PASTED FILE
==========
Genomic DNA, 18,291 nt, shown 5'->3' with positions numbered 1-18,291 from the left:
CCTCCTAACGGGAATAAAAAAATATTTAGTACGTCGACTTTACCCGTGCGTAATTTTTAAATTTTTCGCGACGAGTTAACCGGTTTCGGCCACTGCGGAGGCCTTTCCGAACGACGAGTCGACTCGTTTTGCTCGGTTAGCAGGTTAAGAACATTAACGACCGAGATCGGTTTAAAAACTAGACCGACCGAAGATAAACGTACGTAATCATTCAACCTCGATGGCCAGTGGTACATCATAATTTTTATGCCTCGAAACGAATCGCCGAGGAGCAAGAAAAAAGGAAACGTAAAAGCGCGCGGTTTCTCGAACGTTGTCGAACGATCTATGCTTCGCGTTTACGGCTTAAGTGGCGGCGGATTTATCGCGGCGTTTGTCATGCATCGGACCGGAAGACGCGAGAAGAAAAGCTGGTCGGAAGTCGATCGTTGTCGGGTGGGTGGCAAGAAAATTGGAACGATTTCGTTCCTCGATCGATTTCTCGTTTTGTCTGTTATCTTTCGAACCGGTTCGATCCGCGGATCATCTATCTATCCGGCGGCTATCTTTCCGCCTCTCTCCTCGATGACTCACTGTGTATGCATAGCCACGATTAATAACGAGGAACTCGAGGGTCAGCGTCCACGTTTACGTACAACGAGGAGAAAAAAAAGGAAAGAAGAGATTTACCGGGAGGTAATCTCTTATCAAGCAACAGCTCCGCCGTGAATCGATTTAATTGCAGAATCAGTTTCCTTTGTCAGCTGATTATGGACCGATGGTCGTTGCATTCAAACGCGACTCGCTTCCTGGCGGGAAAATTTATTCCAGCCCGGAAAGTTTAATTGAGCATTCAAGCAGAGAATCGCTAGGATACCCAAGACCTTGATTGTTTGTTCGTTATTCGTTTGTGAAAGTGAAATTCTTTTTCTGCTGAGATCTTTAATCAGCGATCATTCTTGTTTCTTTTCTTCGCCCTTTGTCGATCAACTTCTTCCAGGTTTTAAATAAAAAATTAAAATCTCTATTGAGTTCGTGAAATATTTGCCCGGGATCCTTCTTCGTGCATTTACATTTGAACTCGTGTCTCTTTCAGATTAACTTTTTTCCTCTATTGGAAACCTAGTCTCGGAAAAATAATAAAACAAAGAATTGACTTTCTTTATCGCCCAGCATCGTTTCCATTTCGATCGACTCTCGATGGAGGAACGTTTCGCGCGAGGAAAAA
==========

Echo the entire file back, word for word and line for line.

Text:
Genomic DNA, 18,291 nt, shown 5'->3' with positions numbered 1-18,291 from the left:
CCTCCTAACGGGAATAAAAAAATATTTAGTACGTCGACTTTACCCGTGCGTAATTTTTAAATTTTTCGCGACGAGTTAACCGGTTTCGGCCACTGCGGAGGCCTTTCCGAACGACGAGTCGACTCGTTTTGCTCGGTTAGCAGGTTAAGAACATTAACGACCGAGATCGGTTTAAAAACTAGACCGACCGAAGATAAACGTACGTAATCATTCAACCTCGATGGCCAGTGGTACATCATAATTTTTATGCCTCGAAACGAATCGCCGAGGAGCAAGAAAAAAGGAAACGTAAAAGCGCGCGGTTTCTCGAACGTTGTCGAACGATCTATGCTTCGCGTTTACGGCTTAAGTGGCGGCGGATTTATCGCGGCGTTTGTCATGCATCGGACCGGAAGACGCGAGAAGAAAAGCTGGTCGGAAGTCGATCGTTGTCGGGTGGGTGGCAAGAAAATTGGAACGATTTCGTTCCTCGATCGATTTCTCGTTTTGTCTGTTATCTTTCGAACCGGTTCGATCCGCGGATCATCTATCTATCCGGCGGCTATCTTTCCGCCTCTCTCCTCGATGACTCACTGTGTATGCATAGCCACGATTAATAACGAGGAACTCGAGGGTCAGCGTCCACGTTTACGTACAACGAGGAGAAAAAAAAGGAAAGAAGAGATTTACCGGGAGGTAATCTCTTATCAAGCAACAGCTCCGCCGTGAATCGATTTAATTGCAGAATCAGTTTCCTTTGTCAGCTGATTATGGACCGATGGTCGTTGCATTCAAACGCGACTCGCTTCCTGGCGGGAAAATTTATTCCAGCCCGGAAAGTTTAATTGAGCATTCAAGCAGAGAATCGCTAGGATACCCAAGACCTTGATTGTTTGTTCGTTATTCGTTTGTGAAAGTGAAATTCTTTTTCTGCTGAGATCTTTAATCAGCGATCATTCTTGTTTCTTTTCTTCGCCCTTTGTCGATCAACTTCTTCCAGGTTTTAAATAAAAAATTAAAATCTCTATTGAGTTCGTGAAATATTTGCCCGGGATCCTTCTTCGTGCATTTACATTTGAACTCGTGTCTCTTTCAGATTAACTTTTTTCCTCTATTGGAAACCTAGTCTCGGAAAAATAATAAAACAAAGAATTGACTTTCTTTATCGCCCAGCATCGTTTCCATTTCGATCGACTCTCGATGGAGGAACGTTTCGCGCGAGGAAAAA